The game of Base Ball played at this time was known as "The New York Game." It was played according to the printed rules of the Knickerbocker Club, which were recognized throughout the Empire State as authority. In New England, however, another code for the playing of the game was in operation. It was a modification of the old "Town Ball," which had been played in different sections of the country for some years, and to which New England players had given the title of "Base Ball," which was clearly a misnomer, for it retained several of the features that had been eliminated by Doubleday's system, upon which the Knickerbocker rules were founded—notably the "soaking" of base runners with thrown balls.
About the time the Knickerbocker Club had been ten years in existence, the New York game had become quite generally established and widely accepted in New York and vicinity. Now, new clubs rapidly increased in numbers, and interest in the game became widespread.
Following the reorganization of the Gothams from the ranks of the Washingtons, in 1852, the Eagles, of New York, in 1854, began to soar. Next in order was the Empire Base Ball Club, in the fall of the same year, with Thomas G. Voorhis as President.
ECKFORD BASE BALL CLUB, OF BROOKLYN, 1858
C.Willing H. Manolt E.Brown P.Totisvan F.Pidgeon J.Vanderbilt W.Webster J. Grumm A. Mills
Dr. Bell, Umpire William Butts, Scorer
The City of New York had now a quartet of fully organized clubs, every one of which became famous in the decade in which all were born. The splendid work done by these pioneers of the nation's game was productive of far-reaching results. It attracted the attention of sport-loving people all over the eastern part of the land to the fact that the game as played in New York was a sport worthy of adoption throughout the entire country.
It was impossible that so fine a game should long be monopolized by any city, so it came about in the natural order of things that as early as December, 1854, the Excelsiors, of Brooklyn, were organized, with J. Nelson Tappan as President. The Excelsiors, while retaining their organization intact, and playing frequent practice games, did not do much in the way of contests until 1860, when they won fame and favor as we shall see later on.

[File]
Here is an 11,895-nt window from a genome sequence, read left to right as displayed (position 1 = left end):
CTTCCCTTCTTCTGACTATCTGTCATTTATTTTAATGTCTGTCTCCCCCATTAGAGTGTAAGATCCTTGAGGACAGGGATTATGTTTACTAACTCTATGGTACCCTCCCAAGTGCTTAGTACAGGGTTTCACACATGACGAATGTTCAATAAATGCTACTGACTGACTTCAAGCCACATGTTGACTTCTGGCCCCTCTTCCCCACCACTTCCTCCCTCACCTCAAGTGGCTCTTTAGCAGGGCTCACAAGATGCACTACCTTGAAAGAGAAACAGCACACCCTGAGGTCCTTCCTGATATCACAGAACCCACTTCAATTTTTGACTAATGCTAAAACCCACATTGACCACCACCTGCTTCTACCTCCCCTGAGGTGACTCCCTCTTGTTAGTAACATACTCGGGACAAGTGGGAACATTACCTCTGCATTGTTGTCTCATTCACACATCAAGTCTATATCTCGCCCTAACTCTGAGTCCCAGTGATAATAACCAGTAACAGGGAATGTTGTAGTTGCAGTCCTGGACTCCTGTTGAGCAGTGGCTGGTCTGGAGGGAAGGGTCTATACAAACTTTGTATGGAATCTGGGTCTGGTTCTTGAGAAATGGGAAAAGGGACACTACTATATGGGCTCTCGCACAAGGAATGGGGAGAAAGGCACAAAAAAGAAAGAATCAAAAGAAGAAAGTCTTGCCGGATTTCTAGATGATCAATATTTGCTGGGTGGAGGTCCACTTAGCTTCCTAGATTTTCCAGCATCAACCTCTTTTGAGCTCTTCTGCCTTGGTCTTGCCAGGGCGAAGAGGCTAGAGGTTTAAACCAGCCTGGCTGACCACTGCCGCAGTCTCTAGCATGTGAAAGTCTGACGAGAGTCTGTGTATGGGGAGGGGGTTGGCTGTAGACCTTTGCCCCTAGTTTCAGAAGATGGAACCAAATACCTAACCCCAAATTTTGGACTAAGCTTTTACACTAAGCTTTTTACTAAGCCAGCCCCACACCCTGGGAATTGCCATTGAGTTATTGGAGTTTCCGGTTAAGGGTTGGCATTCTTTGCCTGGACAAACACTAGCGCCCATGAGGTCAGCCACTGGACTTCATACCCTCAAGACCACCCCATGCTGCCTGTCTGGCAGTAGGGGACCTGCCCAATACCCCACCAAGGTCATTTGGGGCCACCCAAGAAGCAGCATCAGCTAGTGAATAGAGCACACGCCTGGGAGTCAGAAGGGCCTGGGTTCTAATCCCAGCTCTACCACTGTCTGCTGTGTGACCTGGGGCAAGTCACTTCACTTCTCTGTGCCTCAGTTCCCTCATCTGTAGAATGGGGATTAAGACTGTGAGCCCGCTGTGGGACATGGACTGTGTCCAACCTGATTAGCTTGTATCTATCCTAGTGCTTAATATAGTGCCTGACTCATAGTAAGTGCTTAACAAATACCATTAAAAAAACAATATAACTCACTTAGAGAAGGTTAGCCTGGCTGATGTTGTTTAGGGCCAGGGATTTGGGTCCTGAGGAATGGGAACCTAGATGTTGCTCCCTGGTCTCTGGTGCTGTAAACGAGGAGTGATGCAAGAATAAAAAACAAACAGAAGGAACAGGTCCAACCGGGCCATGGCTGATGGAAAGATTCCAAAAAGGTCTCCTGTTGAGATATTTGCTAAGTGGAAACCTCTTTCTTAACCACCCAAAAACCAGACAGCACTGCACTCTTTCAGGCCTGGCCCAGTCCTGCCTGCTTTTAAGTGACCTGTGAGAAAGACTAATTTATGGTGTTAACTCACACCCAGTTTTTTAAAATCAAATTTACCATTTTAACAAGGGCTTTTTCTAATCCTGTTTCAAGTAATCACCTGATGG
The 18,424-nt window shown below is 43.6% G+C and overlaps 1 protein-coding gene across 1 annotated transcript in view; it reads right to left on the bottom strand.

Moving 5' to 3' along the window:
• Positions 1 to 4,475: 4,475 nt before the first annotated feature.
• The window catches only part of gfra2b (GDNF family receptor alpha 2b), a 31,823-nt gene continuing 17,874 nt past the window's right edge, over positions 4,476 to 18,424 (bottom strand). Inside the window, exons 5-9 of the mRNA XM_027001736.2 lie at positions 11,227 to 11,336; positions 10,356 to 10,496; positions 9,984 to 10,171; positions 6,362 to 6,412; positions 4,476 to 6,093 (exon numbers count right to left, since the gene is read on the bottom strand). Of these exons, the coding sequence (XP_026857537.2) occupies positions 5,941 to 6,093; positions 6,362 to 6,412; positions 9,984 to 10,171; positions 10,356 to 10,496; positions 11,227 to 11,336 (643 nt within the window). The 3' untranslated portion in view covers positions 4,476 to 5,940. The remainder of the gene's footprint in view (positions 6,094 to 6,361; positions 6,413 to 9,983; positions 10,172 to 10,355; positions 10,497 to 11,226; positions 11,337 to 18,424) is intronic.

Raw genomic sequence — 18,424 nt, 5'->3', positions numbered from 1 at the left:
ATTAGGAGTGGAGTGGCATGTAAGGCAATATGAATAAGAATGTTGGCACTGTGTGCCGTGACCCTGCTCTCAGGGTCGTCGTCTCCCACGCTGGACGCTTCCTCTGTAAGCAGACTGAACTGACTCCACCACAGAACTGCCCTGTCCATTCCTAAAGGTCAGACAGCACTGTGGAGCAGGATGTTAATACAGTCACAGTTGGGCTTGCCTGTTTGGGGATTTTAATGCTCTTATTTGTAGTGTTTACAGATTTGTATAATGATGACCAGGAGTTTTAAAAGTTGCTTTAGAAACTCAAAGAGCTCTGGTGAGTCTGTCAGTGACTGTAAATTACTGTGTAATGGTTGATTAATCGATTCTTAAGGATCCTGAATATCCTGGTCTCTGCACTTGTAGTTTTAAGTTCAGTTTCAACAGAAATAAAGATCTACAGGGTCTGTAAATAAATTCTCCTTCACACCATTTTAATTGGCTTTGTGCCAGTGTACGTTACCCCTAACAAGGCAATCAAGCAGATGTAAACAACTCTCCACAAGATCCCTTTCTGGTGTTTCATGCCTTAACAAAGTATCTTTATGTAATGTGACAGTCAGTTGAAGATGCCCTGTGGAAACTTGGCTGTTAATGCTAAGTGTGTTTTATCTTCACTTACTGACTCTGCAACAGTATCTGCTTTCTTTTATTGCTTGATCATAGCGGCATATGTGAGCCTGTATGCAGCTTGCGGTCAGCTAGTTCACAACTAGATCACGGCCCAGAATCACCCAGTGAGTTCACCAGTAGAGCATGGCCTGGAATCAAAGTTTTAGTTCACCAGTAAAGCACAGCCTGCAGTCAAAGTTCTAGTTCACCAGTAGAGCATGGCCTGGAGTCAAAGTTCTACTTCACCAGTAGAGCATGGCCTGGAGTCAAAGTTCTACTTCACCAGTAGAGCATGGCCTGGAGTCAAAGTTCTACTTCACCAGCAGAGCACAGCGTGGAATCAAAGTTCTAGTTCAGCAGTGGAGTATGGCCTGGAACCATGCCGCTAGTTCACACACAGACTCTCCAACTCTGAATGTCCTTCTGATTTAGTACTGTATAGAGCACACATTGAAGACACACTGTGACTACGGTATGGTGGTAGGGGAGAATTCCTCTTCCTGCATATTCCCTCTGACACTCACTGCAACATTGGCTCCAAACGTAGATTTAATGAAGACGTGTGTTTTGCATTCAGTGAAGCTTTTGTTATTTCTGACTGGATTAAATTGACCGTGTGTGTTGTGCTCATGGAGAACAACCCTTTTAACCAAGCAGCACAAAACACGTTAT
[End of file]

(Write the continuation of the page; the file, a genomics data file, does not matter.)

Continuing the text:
In the following May, 1855, the Putnams, of Williamsburgh, a suburb of Brooklyn, were organized, and a little later, in June, of the same year, the Eckfords, of Greenpoint, also an outlying community of Brooklyn, adopted articles of association. One year later, in July, 1856, the Atlantics, of Jamaica, were organized. And now the Knickerbockers, Gothams, Eagles and Empires, of New York, were offset by a Brooklyn quartet, composed of the Excelsiors, Putnams, Eckfords and Atlantics.
It must not be understood that these eight clubs constituted all the Base Ball organizations of the time. There were others, many others, and numerous clubs in many smaller cities were engaged during the decade of the fifties in active competition.
A very interesting story of one of these matches is preserved in the files of Wilkes' Spirit of the Times. Writing for that old time popular sporting periodical, Captain Frank Pigeon, pitcher of the Eckfords, of Brooklyn, thus chronicles the first match game in which that organization participated, and which was played at the Old Red House grounds, September 27th, 1856, with the Unions, of Morrisania. It will be noted that up-to-date journalism had not "caught on" sixty years ago as it has to-day. The report of a game of Base Ball nearly a year and a half old would hardly be regarded as news in this century of the world's progress. Captain Pigeon wrote:
"Still, we had some merry times among ourselves; we would forget business and everything else on Tuesday afternoons, go out on the green fields, don our ball suits, and go at it with a rush. At such times we were boys again. Such sport as this brightens a man up, and improves him, both in mind and body. After longing for a match, yet so dreading (not a defeat—we were sure of that) a regular Waterloo, we finally, through sheer desperation, expressed a wish to play the winners in a match between the Baltic and Union Clubs of Morrisania.